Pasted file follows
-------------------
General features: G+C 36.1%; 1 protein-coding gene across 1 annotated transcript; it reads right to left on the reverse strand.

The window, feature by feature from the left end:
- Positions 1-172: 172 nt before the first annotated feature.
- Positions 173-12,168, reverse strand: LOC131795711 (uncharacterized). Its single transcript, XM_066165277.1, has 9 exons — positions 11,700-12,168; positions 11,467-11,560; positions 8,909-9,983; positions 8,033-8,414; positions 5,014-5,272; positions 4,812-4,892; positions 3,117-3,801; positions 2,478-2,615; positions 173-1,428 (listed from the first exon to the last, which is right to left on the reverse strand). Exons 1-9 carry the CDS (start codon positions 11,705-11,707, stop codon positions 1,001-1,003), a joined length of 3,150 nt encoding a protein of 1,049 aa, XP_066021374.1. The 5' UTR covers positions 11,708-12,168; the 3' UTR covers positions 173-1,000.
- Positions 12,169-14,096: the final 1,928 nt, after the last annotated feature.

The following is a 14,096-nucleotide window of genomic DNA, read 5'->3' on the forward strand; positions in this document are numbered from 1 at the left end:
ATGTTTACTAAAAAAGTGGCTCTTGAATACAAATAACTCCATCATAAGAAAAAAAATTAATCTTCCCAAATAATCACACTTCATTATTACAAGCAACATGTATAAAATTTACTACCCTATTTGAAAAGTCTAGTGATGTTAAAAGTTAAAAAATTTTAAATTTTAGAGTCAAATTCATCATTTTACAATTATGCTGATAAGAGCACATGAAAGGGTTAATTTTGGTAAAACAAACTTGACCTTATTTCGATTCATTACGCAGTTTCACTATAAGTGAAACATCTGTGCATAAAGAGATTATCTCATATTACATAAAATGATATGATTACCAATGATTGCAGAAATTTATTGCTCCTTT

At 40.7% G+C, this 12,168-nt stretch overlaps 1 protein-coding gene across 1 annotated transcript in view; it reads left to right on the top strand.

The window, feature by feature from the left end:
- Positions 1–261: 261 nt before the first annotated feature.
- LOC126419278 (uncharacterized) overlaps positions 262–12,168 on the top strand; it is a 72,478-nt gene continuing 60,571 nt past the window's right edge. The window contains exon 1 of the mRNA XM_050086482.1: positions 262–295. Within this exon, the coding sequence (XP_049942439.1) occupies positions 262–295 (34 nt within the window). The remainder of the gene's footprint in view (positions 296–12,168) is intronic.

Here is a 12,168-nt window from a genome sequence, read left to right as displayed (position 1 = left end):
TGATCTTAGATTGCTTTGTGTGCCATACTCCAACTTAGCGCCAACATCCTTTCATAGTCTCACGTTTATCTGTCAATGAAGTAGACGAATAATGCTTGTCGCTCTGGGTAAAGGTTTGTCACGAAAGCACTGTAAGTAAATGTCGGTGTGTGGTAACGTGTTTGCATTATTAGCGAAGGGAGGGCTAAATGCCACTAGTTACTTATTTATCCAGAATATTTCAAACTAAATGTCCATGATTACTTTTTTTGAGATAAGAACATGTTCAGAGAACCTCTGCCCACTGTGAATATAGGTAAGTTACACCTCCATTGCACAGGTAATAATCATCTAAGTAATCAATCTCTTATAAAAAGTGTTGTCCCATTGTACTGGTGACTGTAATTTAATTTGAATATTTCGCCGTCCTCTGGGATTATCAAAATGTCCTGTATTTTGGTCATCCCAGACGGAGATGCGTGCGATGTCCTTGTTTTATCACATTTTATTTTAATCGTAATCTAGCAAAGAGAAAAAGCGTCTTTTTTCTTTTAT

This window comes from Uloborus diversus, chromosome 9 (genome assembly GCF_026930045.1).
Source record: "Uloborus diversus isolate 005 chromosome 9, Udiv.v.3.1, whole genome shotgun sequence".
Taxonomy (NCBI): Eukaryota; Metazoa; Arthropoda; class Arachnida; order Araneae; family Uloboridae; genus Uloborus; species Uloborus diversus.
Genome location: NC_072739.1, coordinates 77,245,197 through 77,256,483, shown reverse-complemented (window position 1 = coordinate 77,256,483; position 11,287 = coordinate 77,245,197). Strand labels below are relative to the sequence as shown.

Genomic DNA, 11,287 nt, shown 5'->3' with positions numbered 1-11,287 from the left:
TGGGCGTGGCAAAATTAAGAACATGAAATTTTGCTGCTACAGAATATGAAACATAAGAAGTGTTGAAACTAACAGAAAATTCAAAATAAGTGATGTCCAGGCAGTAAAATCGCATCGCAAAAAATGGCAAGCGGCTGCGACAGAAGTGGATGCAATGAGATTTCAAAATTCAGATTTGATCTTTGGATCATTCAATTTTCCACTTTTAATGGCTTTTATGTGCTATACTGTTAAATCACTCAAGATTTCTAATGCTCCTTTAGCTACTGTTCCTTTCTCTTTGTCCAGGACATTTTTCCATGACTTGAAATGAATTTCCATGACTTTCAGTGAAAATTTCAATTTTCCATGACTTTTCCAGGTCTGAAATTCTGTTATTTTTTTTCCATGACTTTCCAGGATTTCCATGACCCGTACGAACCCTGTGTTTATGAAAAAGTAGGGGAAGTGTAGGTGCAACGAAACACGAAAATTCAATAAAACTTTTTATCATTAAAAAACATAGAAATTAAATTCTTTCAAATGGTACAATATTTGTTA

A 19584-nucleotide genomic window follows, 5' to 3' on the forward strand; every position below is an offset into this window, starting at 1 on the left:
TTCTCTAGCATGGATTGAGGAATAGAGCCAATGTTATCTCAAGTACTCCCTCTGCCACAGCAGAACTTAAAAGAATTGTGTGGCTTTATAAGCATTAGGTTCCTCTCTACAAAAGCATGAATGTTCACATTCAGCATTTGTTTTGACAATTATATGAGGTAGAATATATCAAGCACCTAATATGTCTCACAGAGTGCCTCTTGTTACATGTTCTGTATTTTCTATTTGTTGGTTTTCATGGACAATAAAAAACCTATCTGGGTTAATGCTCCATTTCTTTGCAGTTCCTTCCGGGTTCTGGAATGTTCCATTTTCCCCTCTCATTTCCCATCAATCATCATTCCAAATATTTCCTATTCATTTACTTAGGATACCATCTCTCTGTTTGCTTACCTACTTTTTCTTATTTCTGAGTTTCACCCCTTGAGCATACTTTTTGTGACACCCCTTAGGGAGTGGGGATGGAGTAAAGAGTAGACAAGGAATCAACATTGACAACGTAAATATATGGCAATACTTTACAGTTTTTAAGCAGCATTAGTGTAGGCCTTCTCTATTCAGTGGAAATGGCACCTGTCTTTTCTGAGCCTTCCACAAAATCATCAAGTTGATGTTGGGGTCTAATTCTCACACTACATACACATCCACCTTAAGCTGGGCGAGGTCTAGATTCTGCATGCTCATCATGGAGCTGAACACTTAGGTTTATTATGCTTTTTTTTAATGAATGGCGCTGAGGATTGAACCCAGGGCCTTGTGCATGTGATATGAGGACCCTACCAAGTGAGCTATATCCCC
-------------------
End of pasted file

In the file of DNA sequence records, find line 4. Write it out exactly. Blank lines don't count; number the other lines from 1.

- Positions 173-12,168, reverse strand: LOC131795711 (uncharacterized). Its single transcript, XM_066165277.1, has 9 exons — positions 11,700-12,168; positions 11,467-11,560; positions 8,909-9,983; positions 8,033-8,414; positions 5,014-5,272; positions 4,812-4,892; positions 3,117-3,801; positions 2,478-2,615; positions 173-1,428 (listed from the first exon to the last, which is right to left on the reverse strand). Exons 1-9 carry the CDS (start codon positions 11,705-11,707, stop codon positions 1,001-1,003), a joined length of 3,150 nt encoding a protein of 1,049 aa, XP_066021374.1. The 5' UTR covers positions 11,708-12,168; the 3' UTR covers positions 173-1,000.